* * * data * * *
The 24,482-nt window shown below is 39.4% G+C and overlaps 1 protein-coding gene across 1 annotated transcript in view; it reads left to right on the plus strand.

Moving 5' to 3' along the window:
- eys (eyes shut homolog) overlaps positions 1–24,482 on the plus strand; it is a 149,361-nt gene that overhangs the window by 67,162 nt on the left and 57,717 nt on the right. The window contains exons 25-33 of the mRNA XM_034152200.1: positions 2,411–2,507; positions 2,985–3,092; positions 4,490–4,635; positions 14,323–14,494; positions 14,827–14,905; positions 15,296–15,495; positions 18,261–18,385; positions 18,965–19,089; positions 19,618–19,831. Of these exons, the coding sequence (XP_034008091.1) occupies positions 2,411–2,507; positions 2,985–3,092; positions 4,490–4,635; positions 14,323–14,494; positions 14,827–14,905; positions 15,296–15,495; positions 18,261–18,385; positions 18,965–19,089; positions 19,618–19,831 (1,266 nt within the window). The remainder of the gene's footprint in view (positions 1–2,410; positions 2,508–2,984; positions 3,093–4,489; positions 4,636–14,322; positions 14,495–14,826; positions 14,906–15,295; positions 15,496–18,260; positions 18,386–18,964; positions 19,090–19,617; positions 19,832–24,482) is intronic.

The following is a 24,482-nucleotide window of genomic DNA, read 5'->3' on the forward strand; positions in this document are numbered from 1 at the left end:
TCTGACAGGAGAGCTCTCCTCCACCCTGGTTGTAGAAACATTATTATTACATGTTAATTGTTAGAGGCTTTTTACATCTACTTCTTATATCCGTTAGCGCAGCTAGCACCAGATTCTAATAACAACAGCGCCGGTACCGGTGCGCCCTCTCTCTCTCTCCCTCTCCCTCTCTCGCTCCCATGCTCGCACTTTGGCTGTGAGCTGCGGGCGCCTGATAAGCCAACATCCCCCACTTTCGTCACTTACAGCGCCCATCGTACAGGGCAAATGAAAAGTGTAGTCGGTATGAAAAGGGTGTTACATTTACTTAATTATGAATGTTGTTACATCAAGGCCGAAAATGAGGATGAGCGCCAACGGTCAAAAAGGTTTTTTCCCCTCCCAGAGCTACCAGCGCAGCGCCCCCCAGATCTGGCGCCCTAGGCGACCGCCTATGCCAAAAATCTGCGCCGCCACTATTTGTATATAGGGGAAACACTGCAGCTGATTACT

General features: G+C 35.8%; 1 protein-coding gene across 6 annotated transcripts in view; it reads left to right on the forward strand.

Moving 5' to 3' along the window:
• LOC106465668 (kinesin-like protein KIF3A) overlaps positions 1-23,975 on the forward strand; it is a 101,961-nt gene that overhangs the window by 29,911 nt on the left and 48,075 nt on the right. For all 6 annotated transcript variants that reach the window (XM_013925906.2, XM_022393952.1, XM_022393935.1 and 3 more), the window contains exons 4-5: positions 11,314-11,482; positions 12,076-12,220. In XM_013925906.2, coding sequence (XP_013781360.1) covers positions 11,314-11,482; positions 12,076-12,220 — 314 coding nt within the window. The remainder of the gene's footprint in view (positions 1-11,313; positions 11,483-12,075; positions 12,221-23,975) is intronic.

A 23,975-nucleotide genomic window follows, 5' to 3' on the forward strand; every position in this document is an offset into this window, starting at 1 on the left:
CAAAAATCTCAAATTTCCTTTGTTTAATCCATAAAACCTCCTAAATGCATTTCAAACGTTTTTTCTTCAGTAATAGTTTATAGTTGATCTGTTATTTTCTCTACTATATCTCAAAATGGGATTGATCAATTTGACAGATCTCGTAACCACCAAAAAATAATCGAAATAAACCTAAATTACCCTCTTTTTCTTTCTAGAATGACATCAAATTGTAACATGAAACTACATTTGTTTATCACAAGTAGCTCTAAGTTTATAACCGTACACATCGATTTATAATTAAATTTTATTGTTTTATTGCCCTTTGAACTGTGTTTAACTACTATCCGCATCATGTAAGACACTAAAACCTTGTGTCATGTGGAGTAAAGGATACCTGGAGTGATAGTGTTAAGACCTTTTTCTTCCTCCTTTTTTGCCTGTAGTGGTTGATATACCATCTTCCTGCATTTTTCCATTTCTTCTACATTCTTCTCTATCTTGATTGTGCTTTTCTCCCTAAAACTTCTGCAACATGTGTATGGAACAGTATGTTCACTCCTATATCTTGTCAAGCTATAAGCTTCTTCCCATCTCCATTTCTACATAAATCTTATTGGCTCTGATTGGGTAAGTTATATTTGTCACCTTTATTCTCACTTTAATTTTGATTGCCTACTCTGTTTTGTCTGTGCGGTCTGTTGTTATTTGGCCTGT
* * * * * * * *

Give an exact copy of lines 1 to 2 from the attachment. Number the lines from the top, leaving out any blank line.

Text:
The 24,482-nt window shown below is 39.4% G+C and overlaps 1 protein-coding gene across 1 annotated transcript in view; it reads left to right on the plus strand.

Moving 5' to 3' along the window: